[Cryptography] OpenSSL and random

Bill Cox waywardgeek at gmail.com
Mon Nov 28 11:30:12 EST 2016

On Mon, Nov 28, 2016 at 5:06 AM, Salz, Rich <rsalz at akamai.com> wrote:

> Ian: Use /dev/urandom
> Bill: Use /dev/random
> So I have a new basic theory about randomness: ask N crypto folks and get
> at least N+1 opinions.
> I look forward to the day when the community can come to consensus.  Until
> then, OpenSSL will proceed as best as it can and get slammed for it at some
> point.
I hate to suggest using /dev/random because it blocks when it does not need
to, and is susceptible to simple denial-of-service attacks (cat /dev/random
> /dev/null).  On the other hand, /dev/urandom does not block when it
should.  Here is a quote from the urandom man page on my 14.04 Ubuntu

"A read from the /dev/urandom device will not block waiting for more
entropy.  As a result,  if  there is  not sufficient entropy in the entropy
pool, the returned values are theoretically vulnerable to a cryptographic
attack on the algorithms used by the driver."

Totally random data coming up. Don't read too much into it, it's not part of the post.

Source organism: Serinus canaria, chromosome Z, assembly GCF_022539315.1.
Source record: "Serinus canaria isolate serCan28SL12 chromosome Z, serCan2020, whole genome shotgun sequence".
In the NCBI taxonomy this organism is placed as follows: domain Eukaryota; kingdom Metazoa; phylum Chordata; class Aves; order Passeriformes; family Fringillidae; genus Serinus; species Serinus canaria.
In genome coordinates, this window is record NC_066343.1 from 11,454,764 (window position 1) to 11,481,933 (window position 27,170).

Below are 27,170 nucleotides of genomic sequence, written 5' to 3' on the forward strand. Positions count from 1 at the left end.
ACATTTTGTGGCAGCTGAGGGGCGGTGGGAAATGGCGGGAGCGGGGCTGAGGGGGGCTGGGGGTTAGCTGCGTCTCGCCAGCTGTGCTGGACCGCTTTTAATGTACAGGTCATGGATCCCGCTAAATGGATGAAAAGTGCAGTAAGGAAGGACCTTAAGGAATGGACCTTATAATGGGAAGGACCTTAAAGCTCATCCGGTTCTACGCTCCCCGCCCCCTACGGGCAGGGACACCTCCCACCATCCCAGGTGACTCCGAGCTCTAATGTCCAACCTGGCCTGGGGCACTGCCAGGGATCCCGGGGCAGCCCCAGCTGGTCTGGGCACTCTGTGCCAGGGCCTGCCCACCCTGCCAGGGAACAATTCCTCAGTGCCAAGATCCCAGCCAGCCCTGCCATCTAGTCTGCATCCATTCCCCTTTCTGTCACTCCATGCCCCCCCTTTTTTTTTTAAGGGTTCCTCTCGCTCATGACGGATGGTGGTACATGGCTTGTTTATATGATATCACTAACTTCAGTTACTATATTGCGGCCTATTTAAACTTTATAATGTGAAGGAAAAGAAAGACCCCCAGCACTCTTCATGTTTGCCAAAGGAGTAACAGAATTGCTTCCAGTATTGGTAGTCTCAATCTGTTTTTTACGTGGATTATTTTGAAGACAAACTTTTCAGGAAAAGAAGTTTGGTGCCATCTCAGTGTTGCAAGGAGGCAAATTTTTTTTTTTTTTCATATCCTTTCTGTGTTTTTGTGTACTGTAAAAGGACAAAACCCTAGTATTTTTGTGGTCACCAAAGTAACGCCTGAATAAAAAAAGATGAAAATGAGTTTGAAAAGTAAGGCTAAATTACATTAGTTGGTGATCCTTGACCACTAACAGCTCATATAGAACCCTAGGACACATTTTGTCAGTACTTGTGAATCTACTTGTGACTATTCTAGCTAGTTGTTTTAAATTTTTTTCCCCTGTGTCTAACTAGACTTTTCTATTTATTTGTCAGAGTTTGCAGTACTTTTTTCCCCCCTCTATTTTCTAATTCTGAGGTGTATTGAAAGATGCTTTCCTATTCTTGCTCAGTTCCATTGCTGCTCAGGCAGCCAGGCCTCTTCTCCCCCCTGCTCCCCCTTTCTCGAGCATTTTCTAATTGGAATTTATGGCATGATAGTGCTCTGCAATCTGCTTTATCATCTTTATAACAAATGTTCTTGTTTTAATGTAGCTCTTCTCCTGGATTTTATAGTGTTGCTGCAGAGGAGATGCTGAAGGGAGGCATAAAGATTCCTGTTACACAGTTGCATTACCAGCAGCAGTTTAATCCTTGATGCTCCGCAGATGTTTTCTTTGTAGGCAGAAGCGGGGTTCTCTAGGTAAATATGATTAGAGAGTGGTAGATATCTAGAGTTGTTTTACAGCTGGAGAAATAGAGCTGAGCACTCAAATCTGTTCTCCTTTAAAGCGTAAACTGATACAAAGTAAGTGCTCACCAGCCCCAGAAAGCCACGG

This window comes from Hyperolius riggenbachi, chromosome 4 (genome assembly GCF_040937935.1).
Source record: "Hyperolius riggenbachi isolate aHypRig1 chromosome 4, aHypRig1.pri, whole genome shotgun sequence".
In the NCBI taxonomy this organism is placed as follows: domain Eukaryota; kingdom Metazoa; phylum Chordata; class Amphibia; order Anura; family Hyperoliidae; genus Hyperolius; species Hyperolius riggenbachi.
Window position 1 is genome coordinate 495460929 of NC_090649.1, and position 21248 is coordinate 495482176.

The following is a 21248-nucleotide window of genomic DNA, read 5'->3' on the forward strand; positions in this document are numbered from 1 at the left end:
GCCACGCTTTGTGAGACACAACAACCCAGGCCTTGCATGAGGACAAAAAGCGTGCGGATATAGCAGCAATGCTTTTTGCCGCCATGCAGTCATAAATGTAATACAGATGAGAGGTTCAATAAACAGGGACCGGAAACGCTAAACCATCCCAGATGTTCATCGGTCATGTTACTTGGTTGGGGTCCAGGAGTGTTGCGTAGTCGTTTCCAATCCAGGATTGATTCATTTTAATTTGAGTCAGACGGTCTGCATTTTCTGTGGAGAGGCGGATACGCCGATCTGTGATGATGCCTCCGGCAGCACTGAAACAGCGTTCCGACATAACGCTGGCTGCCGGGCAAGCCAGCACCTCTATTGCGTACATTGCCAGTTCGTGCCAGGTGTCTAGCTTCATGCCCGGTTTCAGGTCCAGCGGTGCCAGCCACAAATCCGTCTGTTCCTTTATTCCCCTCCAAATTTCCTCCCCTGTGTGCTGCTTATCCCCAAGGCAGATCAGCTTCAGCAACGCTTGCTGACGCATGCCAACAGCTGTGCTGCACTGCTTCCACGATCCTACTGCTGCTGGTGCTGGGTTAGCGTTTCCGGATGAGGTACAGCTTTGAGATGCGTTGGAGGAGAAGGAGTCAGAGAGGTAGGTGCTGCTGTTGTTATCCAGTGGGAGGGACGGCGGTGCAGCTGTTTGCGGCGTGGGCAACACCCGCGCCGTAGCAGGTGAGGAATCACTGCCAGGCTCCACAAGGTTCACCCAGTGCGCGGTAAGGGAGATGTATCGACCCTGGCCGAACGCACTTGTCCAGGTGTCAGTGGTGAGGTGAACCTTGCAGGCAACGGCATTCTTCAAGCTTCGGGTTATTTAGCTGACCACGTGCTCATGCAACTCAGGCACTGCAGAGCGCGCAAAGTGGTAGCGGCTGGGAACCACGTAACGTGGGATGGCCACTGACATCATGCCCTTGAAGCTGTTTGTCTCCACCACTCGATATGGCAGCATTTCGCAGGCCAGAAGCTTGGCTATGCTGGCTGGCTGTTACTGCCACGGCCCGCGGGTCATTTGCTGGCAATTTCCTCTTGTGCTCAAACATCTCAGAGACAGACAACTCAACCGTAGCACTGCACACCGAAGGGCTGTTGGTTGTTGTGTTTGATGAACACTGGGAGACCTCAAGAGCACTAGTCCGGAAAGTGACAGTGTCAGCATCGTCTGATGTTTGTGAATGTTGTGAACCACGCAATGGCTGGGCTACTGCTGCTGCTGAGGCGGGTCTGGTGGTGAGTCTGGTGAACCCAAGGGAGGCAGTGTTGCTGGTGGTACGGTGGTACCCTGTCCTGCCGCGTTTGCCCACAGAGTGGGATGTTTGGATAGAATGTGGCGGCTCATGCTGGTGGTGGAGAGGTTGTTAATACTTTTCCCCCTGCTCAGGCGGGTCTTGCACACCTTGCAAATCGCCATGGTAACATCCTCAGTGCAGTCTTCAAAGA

So, my simple answer is, "Don't change OpenSSL".  If the OpenSSL folks are
willing to do a bit more Linux-specific work, then I would instead suggest:

Read N bits (like 1024) bits from /dev/random when OpenSSL first needs
random data, and throw them away.  Thereafter, read only from /dev/urandom.

Regardless, bugs like the one in rngd that cause RdRand to provide 100% of
the entropy is currently causing /dev/random on many Linux systems to
initially return random numbers that depend on only one unauditable
source.  That's not OpenSSL's fault, but it needs to be addressed, IMO.  I
believe that no unauditable random source should be incrementing the
internal entropy estimate of /dev/random.  Those that do should be
carefully audited, and preferably their health should be monitored over

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